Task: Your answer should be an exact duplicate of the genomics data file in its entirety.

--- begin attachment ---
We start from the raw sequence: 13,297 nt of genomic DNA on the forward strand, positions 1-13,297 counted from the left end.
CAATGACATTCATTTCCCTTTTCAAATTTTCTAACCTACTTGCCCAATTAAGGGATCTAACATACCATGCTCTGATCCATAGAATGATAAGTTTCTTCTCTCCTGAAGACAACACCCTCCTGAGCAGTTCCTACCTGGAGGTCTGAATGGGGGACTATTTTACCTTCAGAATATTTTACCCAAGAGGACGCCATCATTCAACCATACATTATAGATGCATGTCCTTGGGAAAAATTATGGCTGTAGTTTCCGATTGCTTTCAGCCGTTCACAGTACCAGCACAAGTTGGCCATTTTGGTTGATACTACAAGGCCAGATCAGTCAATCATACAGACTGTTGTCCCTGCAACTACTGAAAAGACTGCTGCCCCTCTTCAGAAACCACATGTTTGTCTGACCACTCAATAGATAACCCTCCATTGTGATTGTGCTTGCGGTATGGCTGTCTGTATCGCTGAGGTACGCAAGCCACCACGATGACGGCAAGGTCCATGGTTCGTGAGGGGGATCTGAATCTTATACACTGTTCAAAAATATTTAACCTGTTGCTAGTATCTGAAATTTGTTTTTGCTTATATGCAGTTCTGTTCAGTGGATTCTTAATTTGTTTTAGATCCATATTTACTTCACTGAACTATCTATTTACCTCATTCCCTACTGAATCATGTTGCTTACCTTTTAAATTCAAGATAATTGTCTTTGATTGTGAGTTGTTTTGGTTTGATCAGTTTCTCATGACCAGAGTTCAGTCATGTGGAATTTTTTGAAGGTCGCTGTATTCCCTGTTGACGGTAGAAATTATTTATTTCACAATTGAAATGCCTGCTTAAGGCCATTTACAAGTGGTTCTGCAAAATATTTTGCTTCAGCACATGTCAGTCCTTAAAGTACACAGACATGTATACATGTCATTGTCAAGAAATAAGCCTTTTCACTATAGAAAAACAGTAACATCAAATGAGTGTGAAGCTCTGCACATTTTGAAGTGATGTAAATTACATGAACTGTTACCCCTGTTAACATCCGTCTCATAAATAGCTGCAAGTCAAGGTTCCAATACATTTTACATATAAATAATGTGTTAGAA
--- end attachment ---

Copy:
We start from the raw sequence: 13,297 nt of genomic DNA on the forward strand, positions 1-13,297 counted from the left end.
CAATGACATTCATTTCCCTTTTCAAATTTTCTAACCTACTTGCCCAATTAAGGGATCTAACATACCATGCTCTGATCCATAGAATGATAAGTTTCTTCTCTCCTGAAGACAACACCCTCCTGAGCAGTTCCTACCTGGAGGTCTGAATGGGGGACTATTTTACCTTCAGAATATTTTACCCAAGAGGACGCCATCATTCAACCATACATTATAGATGCATGTCCTTGGGAAAAATTATGGCTGTAGTTTCCGATTGCTTTCAGCCGTTCACAGTACCAGCACAAGTTGGCCATTTTGGTTGATACTACAAGGCCAGATCAGTCAATCATACAGACTGTTGTCCCTGCAACTACTGAAAAGACTGCTGCCCCTCTTCAGAAACCACATGTTTGTCTGACCACTCAATAGATAACCCTCCATTGTGATTGTGCTTGCGGTATGGCTGTCTGTATCGCTGAGGTACGCAAGCCACCACGATGACGGCAAGGTCCATGGTTCGTGAGGGGGATCTGAATCTTATACACTGTTCAAAAATATTTAACCTGTTGCTAGTATCTGAAATTTGTTTTTGCTTATATGCAGTTCTGTTCAGTGGATTCTTAATTTGTTTTAGATCCATATTTACTTCACTGAACTATCTATTTACCTCATTCCCTACTGAATCATGTTGCTTACCTTTTAAATTCAAGATAATTGTCTTTGATTGTGAGTTGTTTTGGTTTGATCAGTTTCTCATGACCAGAGTTCAGTCATGTGGAATTTTTTGAAGGTCGCTGTATTCCCTGTTGACGGTAGAAATTATTTATTTCACAATTGAAATGCCTGCTTAAGGCCATTTACAAGTGGTTCTGCAAAATATTTTGCTTCAGCACATGTCAGTCCTTAAAGTACACAGACATGTATACATGTCATTGTCAAGAAATAAGCCTTTTCACTATAGAAAAACAGTAACATCAAATGAGTGTGAAGCTCTGCACATTTTGAAGTGATGTAAATTACATGAACTGTTACCCCTGTTAACATCCGTCTCATAAATAGCTGCAAGTCAAGGTTCCAATACATTTTACATATAAATAATGTGTTAGAA